Ashley March
23. AshleyMarch34
Thanks, SandyH! Of course, now I realize that I probably didn't believe such a thing when I was a teenager. Which just means that my parents were right about that, too. Darn it. ;)
Ashley March
24. AshleyMarch34
Hi Isabel C.! Nicely put. =) Speaking of love at first sight, I think in terms of romance novels it could work...as long as the commitment of love follows the first bit and is shown through the characters working at such a commitment so we can believe in their HEA.
Ashley March
25. AshleyMarch34
Hi Louise321-thank you for the terrific comment! I think your story is a perfect example of choosing to love. I don't think it matters how fast or slow you fall in love, to be honest, just as long as the commitment and the choice to love is there. I'm so glad your friends found their new love. =)
Ashley March
26. AshleyMarch34
Oh, MsGodiva1, I am so sorry to hear of your loss. =( Thank you for sharing the story of you and your fiance. I definitely don't think it is easy to love again, especially considering such a tragedy, but I have hope for you. My SIL's sister was engaged to a man who died in a plane accident and she felt that she would never love again, either. It took a few years, but eventually she found a man who she can't imagine living without. I wish the same for you one day!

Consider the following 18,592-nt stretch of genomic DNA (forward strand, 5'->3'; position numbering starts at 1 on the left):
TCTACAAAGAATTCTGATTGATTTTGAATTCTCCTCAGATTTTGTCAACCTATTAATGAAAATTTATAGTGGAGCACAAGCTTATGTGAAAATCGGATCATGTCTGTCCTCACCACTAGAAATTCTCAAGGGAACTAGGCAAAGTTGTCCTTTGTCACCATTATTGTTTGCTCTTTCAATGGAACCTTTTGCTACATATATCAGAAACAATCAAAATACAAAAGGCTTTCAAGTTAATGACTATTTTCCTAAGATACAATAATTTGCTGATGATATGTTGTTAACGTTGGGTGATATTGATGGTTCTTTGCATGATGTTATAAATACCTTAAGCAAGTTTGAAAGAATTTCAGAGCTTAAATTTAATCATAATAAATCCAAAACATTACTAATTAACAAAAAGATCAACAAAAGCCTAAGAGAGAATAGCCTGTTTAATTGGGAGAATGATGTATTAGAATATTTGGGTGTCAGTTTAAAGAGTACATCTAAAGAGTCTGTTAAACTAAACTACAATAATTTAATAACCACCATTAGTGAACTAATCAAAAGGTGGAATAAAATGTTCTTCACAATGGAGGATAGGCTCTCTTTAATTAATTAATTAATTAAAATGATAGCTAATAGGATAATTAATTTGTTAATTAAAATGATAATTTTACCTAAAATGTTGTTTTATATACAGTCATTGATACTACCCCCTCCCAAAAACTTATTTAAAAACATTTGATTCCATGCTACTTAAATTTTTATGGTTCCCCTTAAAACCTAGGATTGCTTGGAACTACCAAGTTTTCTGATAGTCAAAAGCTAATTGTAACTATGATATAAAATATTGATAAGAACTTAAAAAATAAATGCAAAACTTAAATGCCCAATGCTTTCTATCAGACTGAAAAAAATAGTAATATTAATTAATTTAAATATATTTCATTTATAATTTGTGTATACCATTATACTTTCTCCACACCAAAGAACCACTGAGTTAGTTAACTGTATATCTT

Ashley March
27. AshleyMarch34
Hi TracyS! Thank you for saying this. =) Although I do think the idea of a soulmate is a very romantic notion, I don't think love can detract from love. If that were so, then I would have less love for each of my children than double the love that I actually have. I think the human capacity for love is great, and that includes being able to love again without diminishing from a previous relationship.